Sep 29, 2011
Climate change blamed for decreasing Japanese rice quality
Global warming is affecting rice quality in Japan and urgent action is needed, according to a study published in Environmental Research Letters.
Masashi Okada and colleagues from the University of Tsukuba and Japan's National Institute for Agro-Environmental Studies have developed a model that predicts rice-quality response to changes in temperature and radiation levels. Declines in rice quality have been observed in western Japan, especially Kyushu, since the 1990s. The researchers' model suggests that rice quality will decrease even further if management practices remain the same.
"Policy-makers need to support and encourage the further development of high-temperature-tolerant rice cultivars and management practices so that rice growers can adapt to climate change," Okada told environmentalresearchweb.
The main reason for the decline in rice quality is the occurrence of chalky grains, especially milky-white grains. Chalky grains sharply increase when the mean daily minimum temperature for the 20 days after heading (ear emergence) exceeds 22 °C. The underlying mechanisms for the occurrence of chalky grains in rice plants are: reduced carbohydrates in the plant associated with an increased night-time respiration rate; reduced capacity of stems and leaves for assimilation; insufficient solar radiation during the ripening period; and hits of typhoons during the ripening period.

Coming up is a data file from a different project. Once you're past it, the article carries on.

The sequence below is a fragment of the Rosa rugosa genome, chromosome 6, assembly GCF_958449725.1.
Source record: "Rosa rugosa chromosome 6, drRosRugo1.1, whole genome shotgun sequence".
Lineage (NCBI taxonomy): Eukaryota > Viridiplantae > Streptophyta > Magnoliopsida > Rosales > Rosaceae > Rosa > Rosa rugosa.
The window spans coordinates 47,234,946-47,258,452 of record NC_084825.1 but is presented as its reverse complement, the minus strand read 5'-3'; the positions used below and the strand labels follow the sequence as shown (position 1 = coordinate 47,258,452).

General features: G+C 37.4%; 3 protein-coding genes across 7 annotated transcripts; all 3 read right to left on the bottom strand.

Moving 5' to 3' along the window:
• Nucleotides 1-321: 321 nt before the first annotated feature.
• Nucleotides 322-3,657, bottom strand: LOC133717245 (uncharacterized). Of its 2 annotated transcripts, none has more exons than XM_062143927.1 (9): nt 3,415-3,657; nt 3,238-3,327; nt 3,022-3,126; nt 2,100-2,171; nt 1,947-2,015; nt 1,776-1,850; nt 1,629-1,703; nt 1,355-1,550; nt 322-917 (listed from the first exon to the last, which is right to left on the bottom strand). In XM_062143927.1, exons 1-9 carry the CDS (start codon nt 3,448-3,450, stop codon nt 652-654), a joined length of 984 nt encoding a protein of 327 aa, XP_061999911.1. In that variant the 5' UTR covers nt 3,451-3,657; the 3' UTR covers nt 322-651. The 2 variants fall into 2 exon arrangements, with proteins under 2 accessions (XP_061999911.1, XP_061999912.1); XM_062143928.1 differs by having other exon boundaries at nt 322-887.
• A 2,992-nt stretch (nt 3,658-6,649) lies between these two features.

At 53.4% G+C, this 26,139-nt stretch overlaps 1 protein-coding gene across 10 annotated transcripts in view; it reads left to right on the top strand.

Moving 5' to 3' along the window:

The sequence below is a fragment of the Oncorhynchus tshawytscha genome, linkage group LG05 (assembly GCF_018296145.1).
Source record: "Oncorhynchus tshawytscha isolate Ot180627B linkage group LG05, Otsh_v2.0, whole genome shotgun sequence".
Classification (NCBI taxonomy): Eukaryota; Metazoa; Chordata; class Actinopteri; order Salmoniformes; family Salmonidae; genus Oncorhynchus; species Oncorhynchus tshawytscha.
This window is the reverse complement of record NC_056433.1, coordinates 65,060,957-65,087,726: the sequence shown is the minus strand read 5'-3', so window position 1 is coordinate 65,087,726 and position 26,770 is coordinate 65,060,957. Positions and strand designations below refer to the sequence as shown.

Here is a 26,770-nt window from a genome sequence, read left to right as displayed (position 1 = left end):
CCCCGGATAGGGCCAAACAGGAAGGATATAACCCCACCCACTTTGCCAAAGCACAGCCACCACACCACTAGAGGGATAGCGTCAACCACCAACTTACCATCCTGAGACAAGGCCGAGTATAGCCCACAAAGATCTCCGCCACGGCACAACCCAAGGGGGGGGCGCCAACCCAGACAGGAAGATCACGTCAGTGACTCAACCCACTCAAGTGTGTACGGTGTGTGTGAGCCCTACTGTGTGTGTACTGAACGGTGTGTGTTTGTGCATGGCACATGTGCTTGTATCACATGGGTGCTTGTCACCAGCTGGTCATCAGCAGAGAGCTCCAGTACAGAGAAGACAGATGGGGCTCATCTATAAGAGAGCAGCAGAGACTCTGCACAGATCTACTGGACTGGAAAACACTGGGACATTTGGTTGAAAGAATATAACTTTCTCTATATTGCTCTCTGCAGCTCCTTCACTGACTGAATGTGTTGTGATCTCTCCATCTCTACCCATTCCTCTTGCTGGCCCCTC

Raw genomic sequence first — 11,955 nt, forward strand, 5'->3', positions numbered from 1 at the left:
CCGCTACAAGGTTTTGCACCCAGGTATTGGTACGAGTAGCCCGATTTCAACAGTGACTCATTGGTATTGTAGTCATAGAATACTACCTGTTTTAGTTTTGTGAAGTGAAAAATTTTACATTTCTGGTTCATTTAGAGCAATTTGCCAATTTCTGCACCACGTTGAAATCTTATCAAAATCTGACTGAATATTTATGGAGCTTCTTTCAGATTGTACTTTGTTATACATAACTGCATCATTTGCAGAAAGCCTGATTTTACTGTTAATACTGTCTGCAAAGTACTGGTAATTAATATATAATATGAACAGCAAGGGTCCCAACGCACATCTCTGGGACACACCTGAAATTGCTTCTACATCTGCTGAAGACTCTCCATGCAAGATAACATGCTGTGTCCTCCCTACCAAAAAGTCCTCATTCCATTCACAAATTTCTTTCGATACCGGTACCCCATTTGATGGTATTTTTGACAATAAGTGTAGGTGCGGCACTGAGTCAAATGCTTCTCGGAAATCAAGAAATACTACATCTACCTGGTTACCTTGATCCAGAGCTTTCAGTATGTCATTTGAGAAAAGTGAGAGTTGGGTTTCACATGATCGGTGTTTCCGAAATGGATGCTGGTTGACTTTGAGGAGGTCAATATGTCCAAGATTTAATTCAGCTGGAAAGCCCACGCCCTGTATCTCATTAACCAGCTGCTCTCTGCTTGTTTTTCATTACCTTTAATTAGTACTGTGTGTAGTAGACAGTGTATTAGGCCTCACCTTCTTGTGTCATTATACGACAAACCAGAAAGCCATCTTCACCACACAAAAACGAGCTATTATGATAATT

Okada and his colleagues developed a statistical model that has a medium level of complexity to predict rice quality at broad spatial scales – the model is less complex than field-scale process-based models but more complex than simple regression models.
The model accurately reproduced the temporal trend and interannual variation in observed rice quality. However, the model was inaccurate in the occasional years in which non-climatic factors – such as cultivar and management – dominated the quality results.
"We found that the decreasing rice quality is due to the combination of high-temperature stress as a result of night-time temperature rise and the shortening of the length of the ripening period due to a mean temperature rise," Okada said. "Because rice quality is strongly dependent on local management practices and rice cultivars, it is not appropriate to use our model for other areas of the world. However, the model could be applied to other regions if locally calibrated model parameters from observational data were used."
About the author
Nadya Anscombe is a freelance science journalist based in Bristol, UK.